Loss and Damage: How COP27 Must Address the Trauma of Climate Change.
Loss and Damage: How COP27 Must Address the Trauma of Climate Change
Wealthy countries produce the vast majority of greenhouse gas emissions, and they are long overdue in providing financial support to lower-income countries that are most vulnerable to the harmful effects of climate change, writes MPH student Megan Jones, following COP27, the UN’s annual Climate Change Conference.
Ninety percent of historical greenhouse gas emissions came from developed countries, but 97% of the people affected by adverse events related to climate change live in developing countries. There is a long legacy of wealthy countries inflicting trauma on poor countries. It is part of what made them rich in the first place, through practices like colonization, forced migration, and slavery.
Today, there is a growing body of research on this historical trauma. Studies have looked at the effects of displacement, economic destruction, and cultural dispossession on Native American communities, families of Holocaust survivors, and African American descendants of enslaved people. The findings show that historical trauma influences health disparities in both the direct victims of subjugation and subsequent generations. These disparities manifest in physical, social, and psychological responses like increased rates of diabetes, substance abuse, and post-traumatic stress disorder. Due to a lack of timely action, climate change is poised to add to the legacy of historical trauma.
Stronger heat waves in Europe, longer droughts in the Horn of Africa, more frequent hurricanes in the Caribbean, and increased sea-level rise in the Pacific are a few of the many devastating consequences of decades of unfettered fossil fuel combustion, stripping people of their rights to life, food, housing, education, health, and culture.
These are not new developments; an estimated 189 million people have been affected by extreme weather events since 1991, the same year the small island nation of Vanuatu, which only contributes only 0.00016% to global carbon emissions, first proposed that polluters pay for climate loss and damage (L&D). Thirty-one years later, there still does not exist a mechanism for finance of L&D in the United Nations Framework Convention on Climate Change (UNFCC), the entity governing international responsibilities for climate action.
In Egypt on November 6, the United Nations commenced its 27th annual meeting on climate change, better known as COP27. On the agenda: L&D finance. China and the G77 negotiating bloc—a coalition of 134 developing countries—proposed a L&D Finance Facility (LDFF) at COP26 last year and an agreement was not reached, opening instead the Glasgow Dialogue to, according to the UN, “discuss the arrangements for the funding of activities to avert, minimize and address loss and damage associated with the adverse impacts of climate change.”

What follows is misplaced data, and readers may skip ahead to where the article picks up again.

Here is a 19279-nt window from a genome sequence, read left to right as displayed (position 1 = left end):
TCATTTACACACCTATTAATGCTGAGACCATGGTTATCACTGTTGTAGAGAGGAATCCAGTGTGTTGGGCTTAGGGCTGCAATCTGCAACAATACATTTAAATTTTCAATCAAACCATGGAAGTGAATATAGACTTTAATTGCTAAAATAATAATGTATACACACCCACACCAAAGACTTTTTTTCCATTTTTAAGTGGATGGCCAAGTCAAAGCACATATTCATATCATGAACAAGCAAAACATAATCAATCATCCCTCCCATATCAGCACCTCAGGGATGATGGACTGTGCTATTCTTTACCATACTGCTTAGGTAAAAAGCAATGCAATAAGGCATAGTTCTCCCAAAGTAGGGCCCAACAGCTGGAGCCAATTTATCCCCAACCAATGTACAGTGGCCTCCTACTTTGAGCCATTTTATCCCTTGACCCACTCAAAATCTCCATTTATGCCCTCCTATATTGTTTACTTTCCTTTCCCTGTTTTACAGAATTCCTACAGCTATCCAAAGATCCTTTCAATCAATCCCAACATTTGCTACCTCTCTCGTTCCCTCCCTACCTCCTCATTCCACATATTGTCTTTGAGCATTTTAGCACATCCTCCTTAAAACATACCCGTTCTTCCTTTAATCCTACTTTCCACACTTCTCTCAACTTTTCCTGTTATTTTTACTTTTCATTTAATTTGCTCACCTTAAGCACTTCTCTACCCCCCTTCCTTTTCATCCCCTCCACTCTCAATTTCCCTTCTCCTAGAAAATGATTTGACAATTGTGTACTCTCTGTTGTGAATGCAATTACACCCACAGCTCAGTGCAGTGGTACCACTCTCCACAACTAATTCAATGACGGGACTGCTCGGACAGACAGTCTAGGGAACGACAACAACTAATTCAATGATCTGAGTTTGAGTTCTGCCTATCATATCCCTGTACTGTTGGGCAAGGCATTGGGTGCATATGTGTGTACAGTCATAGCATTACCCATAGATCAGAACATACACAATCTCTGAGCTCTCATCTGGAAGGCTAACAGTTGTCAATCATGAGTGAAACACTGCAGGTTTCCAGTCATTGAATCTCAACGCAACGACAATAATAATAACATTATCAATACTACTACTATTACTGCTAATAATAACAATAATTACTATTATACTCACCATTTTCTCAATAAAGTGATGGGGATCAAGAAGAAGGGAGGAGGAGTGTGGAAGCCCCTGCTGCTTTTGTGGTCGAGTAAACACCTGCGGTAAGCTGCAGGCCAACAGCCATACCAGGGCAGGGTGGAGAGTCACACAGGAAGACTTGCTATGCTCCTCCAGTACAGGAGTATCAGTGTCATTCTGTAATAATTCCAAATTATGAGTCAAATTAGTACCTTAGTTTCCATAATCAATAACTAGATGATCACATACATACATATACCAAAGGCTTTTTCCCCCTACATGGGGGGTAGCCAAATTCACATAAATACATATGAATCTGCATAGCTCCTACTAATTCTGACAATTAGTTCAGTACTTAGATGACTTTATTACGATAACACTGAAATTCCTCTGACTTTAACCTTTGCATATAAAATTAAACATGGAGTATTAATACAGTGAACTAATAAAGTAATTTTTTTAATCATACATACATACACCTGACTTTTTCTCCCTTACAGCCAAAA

However, the time for discussion has long passed.
In 2009, developed countries committed to scaling up funding for adaptation and mitigation work in developing countries to $100 billion every year by 2020. It was a broken promise. The organization tracking progress toward the goal, the Organisation for Economic Co-operation and Development reported that developed countries came $16.7 billion short in 2020. Not that $100 billion per year is enough in any case; predictions estimate the economic losses in developing countries at $1.7 trillion annually by 2050.
In the wake of recent catastrophic flooding, Pakistan’s foreign minister said, “What we seek is not charity, not alms, not aid — but justice. Thirty-three million Pakistanis today are paying in the form of their lives and their livelihoods for the industrialization of bigger countries.” While developed countries squabble over the definition of L&D and whether they can afford to pay, Pakistan was taking out a loan. The COVID pandemic shows that where there is political will, funds can be quickly mobilized. The annual defense budgets of many developed countries, particularly the United States, show the money is there. In the words of the Alliance of Small Island States (AOSIS), developing countries can no longer be held “hostage to random acts of charity.” Reparations are in order.
A new paradigm in international trust and solidarity is necessary to avoid repeating history and inflicting further trauma. This starts with an agreement on L&D at COP27 this week. Effective and equitable L&D means helping in emergency responses and building back better after disasters. It means facilitating assisted migration when necessary and investing in cultural heritage. Lastly, it means the provision of psychological support and remembrance. Developing countries’ “discourses of climate delay” only inflict further trauma.
Megan Jones is a second-year MPH student studying environmental health.
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